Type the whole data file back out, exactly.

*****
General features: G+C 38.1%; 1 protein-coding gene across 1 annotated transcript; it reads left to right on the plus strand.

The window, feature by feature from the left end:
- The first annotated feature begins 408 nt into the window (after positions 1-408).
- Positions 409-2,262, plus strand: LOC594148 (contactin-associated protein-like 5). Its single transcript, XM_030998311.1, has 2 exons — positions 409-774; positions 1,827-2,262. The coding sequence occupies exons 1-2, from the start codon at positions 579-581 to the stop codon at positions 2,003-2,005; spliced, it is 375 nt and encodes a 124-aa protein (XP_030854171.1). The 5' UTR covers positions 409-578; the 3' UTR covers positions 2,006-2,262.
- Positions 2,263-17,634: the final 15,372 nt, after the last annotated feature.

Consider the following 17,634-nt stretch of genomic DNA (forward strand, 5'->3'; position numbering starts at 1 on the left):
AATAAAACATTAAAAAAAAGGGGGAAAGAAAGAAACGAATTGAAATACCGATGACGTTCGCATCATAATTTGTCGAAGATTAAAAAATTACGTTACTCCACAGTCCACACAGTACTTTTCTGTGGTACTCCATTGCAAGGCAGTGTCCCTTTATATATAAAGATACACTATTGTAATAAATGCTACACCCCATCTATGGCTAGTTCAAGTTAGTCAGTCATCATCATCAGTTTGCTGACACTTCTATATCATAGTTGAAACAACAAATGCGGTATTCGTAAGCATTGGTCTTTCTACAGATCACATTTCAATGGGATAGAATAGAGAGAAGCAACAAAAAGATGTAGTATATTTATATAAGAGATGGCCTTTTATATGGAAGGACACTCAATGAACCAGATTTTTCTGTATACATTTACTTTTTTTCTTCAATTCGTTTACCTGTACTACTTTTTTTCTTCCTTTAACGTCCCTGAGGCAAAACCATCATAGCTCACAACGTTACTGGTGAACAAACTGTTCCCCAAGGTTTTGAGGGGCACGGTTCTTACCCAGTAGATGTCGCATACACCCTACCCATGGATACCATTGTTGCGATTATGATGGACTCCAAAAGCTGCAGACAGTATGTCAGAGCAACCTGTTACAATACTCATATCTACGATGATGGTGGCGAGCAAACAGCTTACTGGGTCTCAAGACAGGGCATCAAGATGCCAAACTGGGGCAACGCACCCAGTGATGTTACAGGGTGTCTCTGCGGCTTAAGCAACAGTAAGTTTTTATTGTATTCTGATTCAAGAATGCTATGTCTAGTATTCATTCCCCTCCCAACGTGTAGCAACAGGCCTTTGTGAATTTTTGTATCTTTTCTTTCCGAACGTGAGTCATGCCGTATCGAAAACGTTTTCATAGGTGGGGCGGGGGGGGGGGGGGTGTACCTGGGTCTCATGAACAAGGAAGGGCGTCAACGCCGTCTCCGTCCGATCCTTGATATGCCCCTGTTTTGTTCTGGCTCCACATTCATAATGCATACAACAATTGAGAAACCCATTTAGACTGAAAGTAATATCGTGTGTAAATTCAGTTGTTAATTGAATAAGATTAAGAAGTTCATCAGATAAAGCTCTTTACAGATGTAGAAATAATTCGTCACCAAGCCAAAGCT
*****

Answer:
General features: G+C 38.1%; 1 protein-coding gene across 1 annotated transcript; it reads left to right on the plus strand.

The window, feature by feature from the left end:
- The first annotated feature begins 408 nt into the window (after positions 1-408).
- Positions 409-2,262, plus strand: LOC594148 (contactin-associated protein-like 5). Its single transcript, XM_030998311.1, has 2 exons — positions 409-774; positions 1,827-2,262. The coding sequence occupies exons 1-2, from the start codon at positions 579-581 to the stop codon at positions 2,003-2,005; spliced, it is 375 nt and encodes a 124-aa protein (XP_030854171.1). The 5' UTR covers positions 409-578; the 3' UTR covers positions 2,006-2,262.
- Positions 2,263-17,634: the final 15,372 nt, after the last annotated feature.

Consider the following 17,634-nt stretch of genomic DNA (forward strand, 5'->3'; position numbering starts at 1 on the left):
AATAAAACATTAAAAAAAAGGGGGAAAGAAAGAAACGAATTGAAATACCGATGACGTTCGCATCATAATTTGTCGAAGATTAAAAAATTACGTTACTCCACAGTCCACACAGTACTTTTCTGTGGTACTCCATTGCAAGGCAGTGTCCCTTTATATATAAAGATACACTATTGTAATAAATGCTACACCCCATCTATGGCTAGTTCAAGTTAGTCAGTCATCATCATCAGTTTGCTGACACTTCTATATCATAGTTGAAACAACAAATGCGGTATTCGTAAGCATTGGTCTTTCTACAGATCACATTTCAATGGGATAGAATAGAGAGAAGCAACAAAAAGATGTAGTATATTTATATAAGAGATGGCCTTTTATATGGAAGGACACTCAATGAACCAGATTTTTCTGTATACATTTACTTTTTTTCTTCAATTCGTTTACCTGTACTACTTTTTTTCTTCCTTTAACGTCCCTGAGGCAAAACCATCATAGCTCACAACGTTACTGGTGAACAAACTGTTCCCCAAGGTTTTGAGGGGCACGGTTCTTACCCAGTAGATGTCGCATACACCCTACCCATGGATACCATTGTTGCGATTATGATGGACTCCAAAAGCTGCAGACAGTATGTCAGAGCAACCTGTTACAATACTCATATCTACGATGATGGTGGCGAGCAAACAGCTTACTGGGTCTCAAGACAGGGCATCAAGATGCCAAACTGGGGCAACGCACCCAGTGATGTTACAGGGTGTCTCTGCGGCTTAAGCAACAGTAAGTTTTTATTGTATTCTGATTCAAGAATGCTATGTCTAGTATTCATTCCCCTCCCAACGTGTAGCAACAGGCCTTTGTGAATTTTTGTATCTTTTCTTTCCGAACGTGAGTCATGCCGTATCGAAAACGTTTTCATAGGTGGGGCGGGGGGGGGGGGGGTGTACCTGGGTCTCATGAACAAGGAAGGGCGTCAACGCCGTCTCCGTCCGATCCTTGATATGCCCCTGTTTTGTTCTGGCTCCACATTCATAATGCATACAACAATTGAGAAACCCATTTAGACTGAAAGTAATATCGTGTGTAAATTCAGTTGTTAATTGAATAAGATTAAGAAGTTCATCAGATAAAGCTCTTTACAGATGTAGAAATAATTCGTCACCAAGCCAAAGCT